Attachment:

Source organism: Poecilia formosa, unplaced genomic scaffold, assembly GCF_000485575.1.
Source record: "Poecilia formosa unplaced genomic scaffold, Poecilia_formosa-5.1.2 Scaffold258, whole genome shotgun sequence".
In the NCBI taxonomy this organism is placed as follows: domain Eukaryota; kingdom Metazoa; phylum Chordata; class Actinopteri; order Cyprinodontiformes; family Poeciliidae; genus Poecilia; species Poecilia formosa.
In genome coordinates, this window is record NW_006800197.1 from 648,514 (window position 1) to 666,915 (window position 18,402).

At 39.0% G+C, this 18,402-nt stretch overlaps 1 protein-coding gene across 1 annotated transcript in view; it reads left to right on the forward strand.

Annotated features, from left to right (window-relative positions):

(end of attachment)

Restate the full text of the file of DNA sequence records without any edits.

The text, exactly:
Source organism: Poecilia formosa, unplaced genomic scaffold, assembly GCF_000485575.1.
Source record: "Poecilia formosa unplaced genomic scaffold, Poecilia_formosa-5.1.2 Scaffold258, whole genome shotgun sequence".
In the NCBI taxonomy this organism is placed as follows: domain Eukaryota; kingdom Metazoa; phylum Chordata; class Actinopteri; order Cyprinodontiformes; family Poeciliidae; genus Poecilia; species Poecilia formosa.
In genome coordinates, this window is record NW_006800197.1 from 648,514 (window position 1) to 666,915 (window position 18,402).

At 39.0% G+C, this 18,402-nt stretch overlaps 1 protein-coding gene across 1 annotated transcript in view; it reads left to right on the forward strand.

Annotated features, from left to right (window-relative positions):